Celebrating a hundred years of Peace and international order would require a counterfactual history, one with a certain urgency. It is in that spirit that this interdisciplinary conference, Other 1919s: The Problem of Sovereignty in a Global Context, is being convened. Sovereignty has been at the heart of major twentieth- and twenty-first century political, economic, cultural, and environmental matters of concern. It is a problem that has been given a complex yet particular answer in the form of the nation-state and its domestic and foreign familial bodies, which insure its putative universality and reproduction. 1919 was a crucial moment in that process of a particular form of sovereignty becoming universal and reproducible. However, in spite of its centennial anniversary we do not wish to make the events of 1919 our only or even central focus as we inquire into the problem of sovereignty. Quite like 1648, we posit that it is a temporal chimera that ensues from partial histories (and often counterfactuals) that have underpinned theoretical and philosophical reflections on sovereignty the world over. In turn, modern ideological movements and institutional forms typically presuppose these key historical ruptures. Therefore the significance of 1919 is not being disputed. Quite the contrary. Our concern is that investigations of a phenomenon with such powerful and polyvalent effects have not been informed by a genuine global historical sensibility (despite claims to such a globality as in explorations of liberalism, constitutionalism, the Wilsonian moment, etc.), which requires a deeper, broader, and fairer assessment of multiple local formulations of sovereignty at different times. In other words, we hope that by bracketing the teleology of modern sovereignty we might gain a better view of other sovereignties and in turn a better appreciation of the global as a paradoxical site of many-in-one.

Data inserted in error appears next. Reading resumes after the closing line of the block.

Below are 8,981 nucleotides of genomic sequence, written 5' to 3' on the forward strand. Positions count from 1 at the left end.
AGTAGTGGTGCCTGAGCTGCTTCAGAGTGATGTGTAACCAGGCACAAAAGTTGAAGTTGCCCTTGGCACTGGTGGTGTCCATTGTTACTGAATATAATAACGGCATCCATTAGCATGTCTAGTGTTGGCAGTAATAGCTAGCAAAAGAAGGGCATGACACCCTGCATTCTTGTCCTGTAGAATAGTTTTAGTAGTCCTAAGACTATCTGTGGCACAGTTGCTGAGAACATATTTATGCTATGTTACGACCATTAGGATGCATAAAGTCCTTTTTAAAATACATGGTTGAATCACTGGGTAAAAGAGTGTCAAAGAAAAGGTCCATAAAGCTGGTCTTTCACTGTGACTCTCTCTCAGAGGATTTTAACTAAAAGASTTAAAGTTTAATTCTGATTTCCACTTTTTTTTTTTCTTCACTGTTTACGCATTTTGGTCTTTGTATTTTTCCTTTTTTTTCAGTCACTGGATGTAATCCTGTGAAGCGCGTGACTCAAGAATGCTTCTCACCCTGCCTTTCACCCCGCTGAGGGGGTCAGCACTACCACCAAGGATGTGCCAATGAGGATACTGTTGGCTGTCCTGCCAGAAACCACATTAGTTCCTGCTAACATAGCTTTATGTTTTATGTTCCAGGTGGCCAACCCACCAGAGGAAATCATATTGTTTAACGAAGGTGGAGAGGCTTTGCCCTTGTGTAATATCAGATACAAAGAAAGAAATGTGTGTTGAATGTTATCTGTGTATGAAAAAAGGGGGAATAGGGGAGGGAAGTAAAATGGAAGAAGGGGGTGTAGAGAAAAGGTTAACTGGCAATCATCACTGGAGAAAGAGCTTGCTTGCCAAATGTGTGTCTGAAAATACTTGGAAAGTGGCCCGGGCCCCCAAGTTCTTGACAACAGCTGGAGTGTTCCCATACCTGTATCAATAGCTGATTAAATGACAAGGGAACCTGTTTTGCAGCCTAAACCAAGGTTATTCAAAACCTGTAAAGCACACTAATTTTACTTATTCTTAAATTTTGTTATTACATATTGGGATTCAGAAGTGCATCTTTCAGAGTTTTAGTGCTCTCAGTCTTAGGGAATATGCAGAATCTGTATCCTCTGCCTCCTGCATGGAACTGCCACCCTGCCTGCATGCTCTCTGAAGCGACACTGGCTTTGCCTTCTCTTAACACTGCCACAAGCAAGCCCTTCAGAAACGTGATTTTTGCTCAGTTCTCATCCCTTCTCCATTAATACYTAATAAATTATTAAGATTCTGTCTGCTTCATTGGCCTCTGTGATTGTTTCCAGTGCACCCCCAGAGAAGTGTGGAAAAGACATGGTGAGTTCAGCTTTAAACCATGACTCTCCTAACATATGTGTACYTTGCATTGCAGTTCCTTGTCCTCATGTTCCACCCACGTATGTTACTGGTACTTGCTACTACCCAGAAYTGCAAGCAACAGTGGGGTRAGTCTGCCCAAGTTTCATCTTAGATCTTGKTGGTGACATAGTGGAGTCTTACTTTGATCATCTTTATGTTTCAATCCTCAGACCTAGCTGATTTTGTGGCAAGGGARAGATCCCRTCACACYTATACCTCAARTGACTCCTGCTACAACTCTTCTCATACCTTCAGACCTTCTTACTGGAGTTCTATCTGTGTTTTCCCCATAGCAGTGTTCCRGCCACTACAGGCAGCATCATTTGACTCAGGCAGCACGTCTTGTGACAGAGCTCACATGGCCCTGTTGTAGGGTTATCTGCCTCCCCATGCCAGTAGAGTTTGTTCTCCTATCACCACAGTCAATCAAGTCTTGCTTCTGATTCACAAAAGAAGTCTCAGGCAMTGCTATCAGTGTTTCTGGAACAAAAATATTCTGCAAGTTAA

An interdisciplinary inquiry into sovereignty at different moments, including the particular formation that was the outcome of WWI, will place the linear trajectory of sovereignty enshrined in the nation-state in question by bringing to light futures-past. Some of these visions/practices of sovereignty have not been fully displaced by that history we tend to take to be normal and even natural. In this regard, historians of all periods, anthropologists, sociologists, art historians, political scientists, and comparative literature and religion scholars are invited to think through how sovereignty in different places were conceived and performed to effect significant change in the (im)material landscapes of life and non-life. Scholars in Indigenous Studies are especially encouraged to apply.
Preference will be given to advanced graduate students, postdocs, and junior faculty. Funding for conference participants may be available but will be known only in June. Please submit a title and abstract by June 3, 2019. Also, please indicate your current affiliation, where you will be traveling from, and whether you anticipate receiving conference support from your institution. Send applications to email@example.com.
Other 1919s will be held at Concordia University, Montréal from 6-7 September 2019.
Convener: Dr. Wilson Chacko Jacob, Concordia University
Collaborators: Dr. Amal Ghazal, Simon Fraser University; Dr. Andrew Ivaska and Dr. Norman Ingram, Concordia University
Keynote Speaker: Dr. Faisal Devji, Oxford University, “Escaping the Global Event”
Dr. Wilson Chacko Jacob
Department of History, LB 1041-19
1455 De Maisonneuve Blvd W
Canada H3G 1M8